And how long will it last?
March 4, 2020
2019 was a banner year for hospice mergers and acquisitions activity. Of the roughly 101 home health, home care, and hospice M&A transactions that took place, 42 were hospice-related deals. Hospice didn’t just make headlines for volume, it also accounted for the largest deals in the fourth quarter of 2019.
Multiple factors created an impressive 2019 that helped hospice providers ride a wave of successful transactions, however, there are potential market changes in the future that could turn, or at least slow, the tide in 2020.
“While they won’t last forever, we see three main drivers behind the surge in hospice M&A,” says Mertz Taggart Managing Partner Cory Mertz. “First, hospice offers desirable health care synergies; second we are seeing a huge wave of private equity deals; and third, this sector has historically shown immunity to payment changes under the Centers for Medicare and Medicaid Services (CMS).”
As the U.S. health care sector continues to progress toward a more value-based model, hospice allows buyers to better align themselves with this change. Because of their ability to provide the right care setting at the right time for the patient, hospice is becoming an appealing addition to some organizations. Accountable care organizations (ACOs) and payers are attracted to the continuum of care that results from adding hospice to the menu of institutional offerings.
Hospice also creates the opportunity for payment diversification, which is especially important as the recent implementation of the Patient-Driven Groupings Model (PDGM) has created some disruption for home health operators. Organizations that have both home health and hospice assets have the ability to leverage referral synergies, essentially becoming a one-stop-shop for post-acute care services. Hospice usually boasts stronger margins than home health.
“More and more, hospice has become favorable among buyers due to those strong margins,” Mertz says. “Many have caught on to this; in fact, the number of hospices operating in the U.S. has almost doubled since the year 2000.”
Private Equity Leading the Charge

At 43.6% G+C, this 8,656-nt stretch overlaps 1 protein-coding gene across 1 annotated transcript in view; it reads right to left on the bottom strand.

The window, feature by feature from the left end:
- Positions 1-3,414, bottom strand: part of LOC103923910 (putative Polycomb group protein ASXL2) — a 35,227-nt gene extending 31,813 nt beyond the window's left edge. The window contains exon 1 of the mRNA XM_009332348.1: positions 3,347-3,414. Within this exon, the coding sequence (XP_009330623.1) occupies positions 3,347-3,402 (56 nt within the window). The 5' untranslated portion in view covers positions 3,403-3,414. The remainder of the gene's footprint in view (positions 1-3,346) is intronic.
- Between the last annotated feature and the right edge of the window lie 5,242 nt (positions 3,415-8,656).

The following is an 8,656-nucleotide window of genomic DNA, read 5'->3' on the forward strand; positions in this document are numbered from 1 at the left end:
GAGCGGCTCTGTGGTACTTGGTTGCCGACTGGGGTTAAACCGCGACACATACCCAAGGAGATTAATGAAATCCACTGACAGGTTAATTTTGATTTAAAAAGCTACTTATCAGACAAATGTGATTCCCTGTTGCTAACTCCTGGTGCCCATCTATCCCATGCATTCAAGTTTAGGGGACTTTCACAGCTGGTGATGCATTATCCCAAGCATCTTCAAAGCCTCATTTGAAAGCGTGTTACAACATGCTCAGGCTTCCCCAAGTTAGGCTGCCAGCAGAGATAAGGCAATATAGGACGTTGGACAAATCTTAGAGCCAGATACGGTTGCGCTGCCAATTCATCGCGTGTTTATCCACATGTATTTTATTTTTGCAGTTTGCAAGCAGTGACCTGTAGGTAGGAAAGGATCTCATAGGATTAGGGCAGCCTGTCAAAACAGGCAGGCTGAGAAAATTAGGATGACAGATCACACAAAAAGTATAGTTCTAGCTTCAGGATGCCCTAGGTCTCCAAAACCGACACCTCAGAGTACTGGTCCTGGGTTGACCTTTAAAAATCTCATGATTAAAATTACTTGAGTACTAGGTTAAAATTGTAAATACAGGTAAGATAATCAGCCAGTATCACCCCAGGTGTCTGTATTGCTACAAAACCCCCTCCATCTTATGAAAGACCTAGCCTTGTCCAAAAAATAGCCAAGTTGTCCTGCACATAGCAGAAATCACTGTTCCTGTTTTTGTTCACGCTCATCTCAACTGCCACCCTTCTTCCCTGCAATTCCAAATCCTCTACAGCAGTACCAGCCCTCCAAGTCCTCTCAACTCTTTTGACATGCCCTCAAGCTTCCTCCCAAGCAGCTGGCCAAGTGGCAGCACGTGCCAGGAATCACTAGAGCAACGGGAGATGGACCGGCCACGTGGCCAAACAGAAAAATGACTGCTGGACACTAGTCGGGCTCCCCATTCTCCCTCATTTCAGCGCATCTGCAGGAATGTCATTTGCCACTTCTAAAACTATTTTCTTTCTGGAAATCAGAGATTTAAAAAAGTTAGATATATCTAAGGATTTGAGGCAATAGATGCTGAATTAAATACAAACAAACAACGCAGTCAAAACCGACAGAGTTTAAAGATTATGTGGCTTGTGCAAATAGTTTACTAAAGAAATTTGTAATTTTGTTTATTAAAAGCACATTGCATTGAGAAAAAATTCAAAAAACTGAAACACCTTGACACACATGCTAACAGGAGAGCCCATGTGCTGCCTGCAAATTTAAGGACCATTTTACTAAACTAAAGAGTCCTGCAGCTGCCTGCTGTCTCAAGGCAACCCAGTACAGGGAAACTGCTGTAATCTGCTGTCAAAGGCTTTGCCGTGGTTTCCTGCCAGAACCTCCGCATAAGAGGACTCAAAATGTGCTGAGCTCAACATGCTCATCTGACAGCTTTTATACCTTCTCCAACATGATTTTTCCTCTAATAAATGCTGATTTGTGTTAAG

Heading into 2020, private equity firms have more funds than ever before; a reported $1.5 trillion in unspent capital. These private equity players, whose interest in health care has grown significantly over the years, have taken notice of hospice, accounting for 54 of the 107 hospice transactions from 2017-2019.
“Private equity firms also have aggressive growth mandates, and, given their supply of cash, often this growth is best achieved through acquisition,” Mertz says. “Typically, these firms look to buy and sell an asset within three to seven years, making the hospice sector, with its relatively strong margins, very attractive.”
Historically, the hospice market has been shielded from significant reimbursement changes — making it a bright spot in the post-acute care market. This has also made hospice relatively stable when compared to the home health market, which has to navigate tricky reimbursement hurdles due to PDGM.
“Nothing lasts forever, but this care setting has certainly fared better across the reimbursement landscape than its home health and skilled nursing counterparts,” Mertz says.
While we have seen seen a significant amount of hospice mergers and acquisitions activity, there are a number of possible headwinds to look out for on the horizon.
Turning market cycles: All markets are cyclical, and high public company valuations allow for high private company valuations. Home health and hospice operators could see a valuation hit in upcoming years, and hospice will not always have the sky-high multiples of EBITDA seen today.
An economic downturn: An economic downturn would carry an impact for the hospice market, with many expecting a recession in the next few years. This could lead capital markets to tighten and interest rates to rise. For context, it’s been over 10 years since the Great Recession hit.
Payment rates: Last month, the Medicare Payment Advisory Commission (MedPAC) made a lot of noise with its vote to recommend that Congress skip Medicare payment increases for hospices in 2021. The vote also called for a 20% reduction in the aggregate payment cap.
“It’s not immune to a downturn,” Mertz says. “But hospice has seen a boom year for transactions. Pending economic shifts, changes to the payment landscape and other unforeseen factors, those who are currently active in the hospice space are continuing to enjoy a strong M&A market.”